In 1965, Renault decided to take a break from rear-engined cars releasing the 16, a five-door rear engined hatchback.

The Renault 16 was formally presented to the public in the spring of 1965 at the Geneva Motor Show, although details of this exciting and innovative new design had been floating around the motoring media for several months previously.

Styling of the Renault 16 varied considerably from any existing models, dominated by the large rear hatchback while at the front, the quad headlamps were a real design feature offset nicely by a three segment "bird-beak” grille.

The Renault 16 could be powered by choice of four engines ranging upwards from 1400 cc to 1600cc, with the most popular a four-cylinder, overhead valve 1565cc engine.

Irrespective of engine size, the transmission was always four-speed manual gearbox, with a column mounted gear lever which meant even more floor space in the front cabin.

Most West European drivers who might have initially seen the column change as an inconvenience and challenging to get used to, as it was indeed uncommon in West European produced vehicles, soon realised that it advantages far outweighed its disadvantages.

What made the 16 stand out from the crowd in the Renault family, was the generous level of space available, either as a people carrier or a dual-purpose vehicle with tremendous levels of cargo space (14.5 cubic feet or 411 Liter) when the rear seats were folded.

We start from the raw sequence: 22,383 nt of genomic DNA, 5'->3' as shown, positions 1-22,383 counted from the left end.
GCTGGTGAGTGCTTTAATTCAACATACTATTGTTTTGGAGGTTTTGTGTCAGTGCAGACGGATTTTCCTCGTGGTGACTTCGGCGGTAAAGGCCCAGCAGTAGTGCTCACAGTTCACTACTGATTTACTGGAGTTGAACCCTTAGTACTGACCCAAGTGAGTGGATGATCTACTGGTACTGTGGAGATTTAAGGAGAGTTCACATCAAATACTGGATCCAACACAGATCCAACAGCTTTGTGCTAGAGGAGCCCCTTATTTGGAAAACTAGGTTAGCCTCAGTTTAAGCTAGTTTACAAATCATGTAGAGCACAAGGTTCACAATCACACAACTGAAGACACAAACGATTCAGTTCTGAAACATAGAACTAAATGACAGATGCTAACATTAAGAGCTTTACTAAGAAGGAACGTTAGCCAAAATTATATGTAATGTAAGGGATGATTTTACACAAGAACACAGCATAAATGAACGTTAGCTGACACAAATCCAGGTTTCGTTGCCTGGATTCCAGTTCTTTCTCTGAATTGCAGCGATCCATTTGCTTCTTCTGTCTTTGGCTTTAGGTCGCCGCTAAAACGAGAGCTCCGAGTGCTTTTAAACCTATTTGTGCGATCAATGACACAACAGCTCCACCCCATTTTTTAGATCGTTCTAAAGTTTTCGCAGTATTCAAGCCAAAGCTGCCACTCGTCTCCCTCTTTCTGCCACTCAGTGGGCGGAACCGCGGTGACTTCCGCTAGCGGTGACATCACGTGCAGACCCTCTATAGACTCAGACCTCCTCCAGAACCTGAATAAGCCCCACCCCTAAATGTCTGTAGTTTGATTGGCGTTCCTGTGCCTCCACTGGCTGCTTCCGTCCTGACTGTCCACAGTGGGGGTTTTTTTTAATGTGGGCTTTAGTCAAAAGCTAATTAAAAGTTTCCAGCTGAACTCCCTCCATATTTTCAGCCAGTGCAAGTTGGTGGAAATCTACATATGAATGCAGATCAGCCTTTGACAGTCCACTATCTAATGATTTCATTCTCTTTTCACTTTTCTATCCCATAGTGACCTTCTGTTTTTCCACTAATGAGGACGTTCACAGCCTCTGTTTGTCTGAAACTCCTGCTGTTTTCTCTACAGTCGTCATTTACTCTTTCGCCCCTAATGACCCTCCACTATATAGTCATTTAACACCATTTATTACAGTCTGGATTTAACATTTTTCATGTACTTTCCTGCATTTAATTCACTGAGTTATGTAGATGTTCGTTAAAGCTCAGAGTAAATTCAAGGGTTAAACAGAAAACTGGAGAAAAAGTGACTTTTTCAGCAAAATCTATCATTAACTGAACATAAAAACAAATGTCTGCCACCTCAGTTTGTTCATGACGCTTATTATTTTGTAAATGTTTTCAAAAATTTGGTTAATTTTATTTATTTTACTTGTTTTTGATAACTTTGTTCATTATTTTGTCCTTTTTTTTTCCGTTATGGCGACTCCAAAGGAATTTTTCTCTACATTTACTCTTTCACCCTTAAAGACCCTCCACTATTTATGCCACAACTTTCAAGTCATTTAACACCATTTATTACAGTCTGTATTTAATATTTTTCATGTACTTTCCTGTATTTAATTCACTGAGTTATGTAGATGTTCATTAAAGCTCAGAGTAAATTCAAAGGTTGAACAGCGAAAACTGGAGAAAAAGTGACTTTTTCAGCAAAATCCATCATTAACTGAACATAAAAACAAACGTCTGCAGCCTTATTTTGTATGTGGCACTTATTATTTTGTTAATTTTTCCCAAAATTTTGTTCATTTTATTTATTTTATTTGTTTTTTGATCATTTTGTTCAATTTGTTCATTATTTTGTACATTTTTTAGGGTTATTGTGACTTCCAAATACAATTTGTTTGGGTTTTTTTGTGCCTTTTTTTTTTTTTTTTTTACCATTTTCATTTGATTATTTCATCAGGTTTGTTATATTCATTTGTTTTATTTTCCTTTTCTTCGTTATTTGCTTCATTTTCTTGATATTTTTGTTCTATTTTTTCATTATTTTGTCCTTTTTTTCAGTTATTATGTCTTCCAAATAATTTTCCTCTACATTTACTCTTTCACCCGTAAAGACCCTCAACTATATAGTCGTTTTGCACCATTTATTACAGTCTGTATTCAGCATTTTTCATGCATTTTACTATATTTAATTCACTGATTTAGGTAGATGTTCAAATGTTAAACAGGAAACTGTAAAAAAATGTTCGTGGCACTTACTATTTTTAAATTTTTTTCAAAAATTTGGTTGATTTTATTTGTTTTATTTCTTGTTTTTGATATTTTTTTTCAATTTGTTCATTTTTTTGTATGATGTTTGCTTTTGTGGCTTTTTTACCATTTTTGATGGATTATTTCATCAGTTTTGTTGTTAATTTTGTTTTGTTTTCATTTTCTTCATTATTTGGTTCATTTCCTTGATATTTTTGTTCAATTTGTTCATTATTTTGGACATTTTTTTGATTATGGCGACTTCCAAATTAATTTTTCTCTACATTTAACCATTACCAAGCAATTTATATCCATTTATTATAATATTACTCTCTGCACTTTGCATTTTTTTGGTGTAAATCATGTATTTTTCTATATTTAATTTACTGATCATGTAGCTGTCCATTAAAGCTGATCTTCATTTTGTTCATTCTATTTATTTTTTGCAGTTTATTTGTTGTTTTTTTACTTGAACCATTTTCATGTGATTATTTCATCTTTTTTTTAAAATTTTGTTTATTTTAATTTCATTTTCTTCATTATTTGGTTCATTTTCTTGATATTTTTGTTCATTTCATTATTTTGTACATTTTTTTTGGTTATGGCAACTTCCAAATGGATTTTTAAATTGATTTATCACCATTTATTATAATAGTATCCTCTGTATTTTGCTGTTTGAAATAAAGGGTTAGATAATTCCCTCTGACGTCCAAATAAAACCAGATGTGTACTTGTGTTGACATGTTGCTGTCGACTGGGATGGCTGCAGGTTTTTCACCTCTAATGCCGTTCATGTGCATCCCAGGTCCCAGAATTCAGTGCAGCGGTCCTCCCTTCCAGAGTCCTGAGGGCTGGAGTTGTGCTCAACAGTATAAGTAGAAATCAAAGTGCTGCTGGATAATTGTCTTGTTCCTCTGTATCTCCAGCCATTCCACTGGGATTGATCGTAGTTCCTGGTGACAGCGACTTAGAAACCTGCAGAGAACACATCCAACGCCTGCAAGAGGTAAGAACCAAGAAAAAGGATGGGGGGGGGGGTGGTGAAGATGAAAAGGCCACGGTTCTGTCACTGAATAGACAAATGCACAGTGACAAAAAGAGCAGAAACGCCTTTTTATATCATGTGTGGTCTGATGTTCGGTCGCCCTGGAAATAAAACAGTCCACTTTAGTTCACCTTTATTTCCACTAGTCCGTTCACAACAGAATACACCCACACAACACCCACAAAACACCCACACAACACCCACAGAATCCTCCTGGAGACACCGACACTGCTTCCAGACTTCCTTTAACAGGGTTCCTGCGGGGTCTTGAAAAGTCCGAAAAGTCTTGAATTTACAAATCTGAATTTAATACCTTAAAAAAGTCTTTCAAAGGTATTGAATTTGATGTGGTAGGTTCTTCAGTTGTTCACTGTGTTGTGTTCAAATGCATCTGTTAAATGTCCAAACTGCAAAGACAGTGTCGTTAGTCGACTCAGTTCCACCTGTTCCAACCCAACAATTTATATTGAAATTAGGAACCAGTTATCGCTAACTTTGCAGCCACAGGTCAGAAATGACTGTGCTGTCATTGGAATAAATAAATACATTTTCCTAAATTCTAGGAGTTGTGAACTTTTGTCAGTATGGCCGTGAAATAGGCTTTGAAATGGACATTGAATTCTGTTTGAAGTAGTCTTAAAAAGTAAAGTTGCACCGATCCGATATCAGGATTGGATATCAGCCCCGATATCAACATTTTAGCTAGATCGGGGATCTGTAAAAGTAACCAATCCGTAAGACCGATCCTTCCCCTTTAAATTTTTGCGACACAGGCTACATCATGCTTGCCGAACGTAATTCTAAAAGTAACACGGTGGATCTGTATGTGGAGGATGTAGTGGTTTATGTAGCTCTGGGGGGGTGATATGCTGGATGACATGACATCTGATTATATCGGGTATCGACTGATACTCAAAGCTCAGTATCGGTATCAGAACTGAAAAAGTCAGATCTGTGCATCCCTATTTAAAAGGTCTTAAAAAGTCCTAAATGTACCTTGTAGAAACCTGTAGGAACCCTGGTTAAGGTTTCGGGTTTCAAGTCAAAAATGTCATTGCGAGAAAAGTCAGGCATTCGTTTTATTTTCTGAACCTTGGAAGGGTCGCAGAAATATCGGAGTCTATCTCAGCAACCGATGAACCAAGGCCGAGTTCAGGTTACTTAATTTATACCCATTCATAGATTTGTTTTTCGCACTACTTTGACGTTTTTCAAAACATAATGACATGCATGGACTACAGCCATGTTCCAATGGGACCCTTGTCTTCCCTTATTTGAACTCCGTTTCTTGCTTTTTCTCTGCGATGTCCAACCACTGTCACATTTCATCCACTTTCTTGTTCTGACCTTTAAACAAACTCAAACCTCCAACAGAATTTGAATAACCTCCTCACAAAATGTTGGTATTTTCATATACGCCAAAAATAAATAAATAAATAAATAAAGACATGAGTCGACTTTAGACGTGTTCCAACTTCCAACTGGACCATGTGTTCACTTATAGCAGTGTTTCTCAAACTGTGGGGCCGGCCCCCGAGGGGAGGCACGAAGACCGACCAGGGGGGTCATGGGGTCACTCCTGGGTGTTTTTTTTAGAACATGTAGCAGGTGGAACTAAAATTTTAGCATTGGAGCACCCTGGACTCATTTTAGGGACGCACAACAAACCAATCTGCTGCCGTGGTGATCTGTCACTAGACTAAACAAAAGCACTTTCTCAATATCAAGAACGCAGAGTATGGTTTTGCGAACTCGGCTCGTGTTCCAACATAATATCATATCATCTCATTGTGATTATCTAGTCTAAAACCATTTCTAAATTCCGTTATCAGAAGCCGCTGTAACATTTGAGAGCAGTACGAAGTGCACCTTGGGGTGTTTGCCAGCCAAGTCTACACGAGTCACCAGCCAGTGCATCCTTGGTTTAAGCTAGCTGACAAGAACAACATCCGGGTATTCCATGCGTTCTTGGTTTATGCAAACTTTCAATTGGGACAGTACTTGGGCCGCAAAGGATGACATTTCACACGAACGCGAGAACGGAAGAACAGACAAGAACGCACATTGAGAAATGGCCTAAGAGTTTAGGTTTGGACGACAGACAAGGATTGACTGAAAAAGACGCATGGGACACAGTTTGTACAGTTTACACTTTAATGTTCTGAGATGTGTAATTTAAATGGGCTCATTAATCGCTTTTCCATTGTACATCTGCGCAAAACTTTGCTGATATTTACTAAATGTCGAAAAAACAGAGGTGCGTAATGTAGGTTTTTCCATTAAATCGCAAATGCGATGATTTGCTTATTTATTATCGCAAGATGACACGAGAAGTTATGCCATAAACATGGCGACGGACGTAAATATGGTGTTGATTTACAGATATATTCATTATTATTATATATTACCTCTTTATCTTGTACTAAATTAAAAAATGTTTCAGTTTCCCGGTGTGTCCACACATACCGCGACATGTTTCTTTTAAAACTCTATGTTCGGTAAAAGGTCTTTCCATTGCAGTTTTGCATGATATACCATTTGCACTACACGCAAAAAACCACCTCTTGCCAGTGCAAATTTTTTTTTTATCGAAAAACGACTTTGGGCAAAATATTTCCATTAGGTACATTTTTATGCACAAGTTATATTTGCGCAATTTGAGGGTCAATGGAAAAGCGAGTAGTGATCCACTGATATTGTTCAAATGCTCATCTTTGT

Access to the rear of the vehicle through the hatchback opening was a driver’s dream, with the “cargo” area being almost entirely level, thanks to Renault’s painstaking efforts to ensure that this would happen.

An additional factor that played a large part in freeing as much cabin space as possible was that the 16’s engine was front mounted as well as playing a significant role in the excellent handling and balance of this car through dispersing the weight towards the car’s centre.

A year after launch, the Renault 16 won the European Car of the Year for 1966; the first French-produced car do so.

Demand for the 16 continued steadily during its fifteen-year production run, during which time close to two million versions of the first real “dual purpose” hatchback rolled out the Renault showrooms of the World.

As much as it was a best seller, the Renault 16 was also a major trendsetter in the European car industry of its time.

The 16 generated a number of spin-offs with Europe’s leading car manufacturers, trying to take their share of the five door hatchback niche.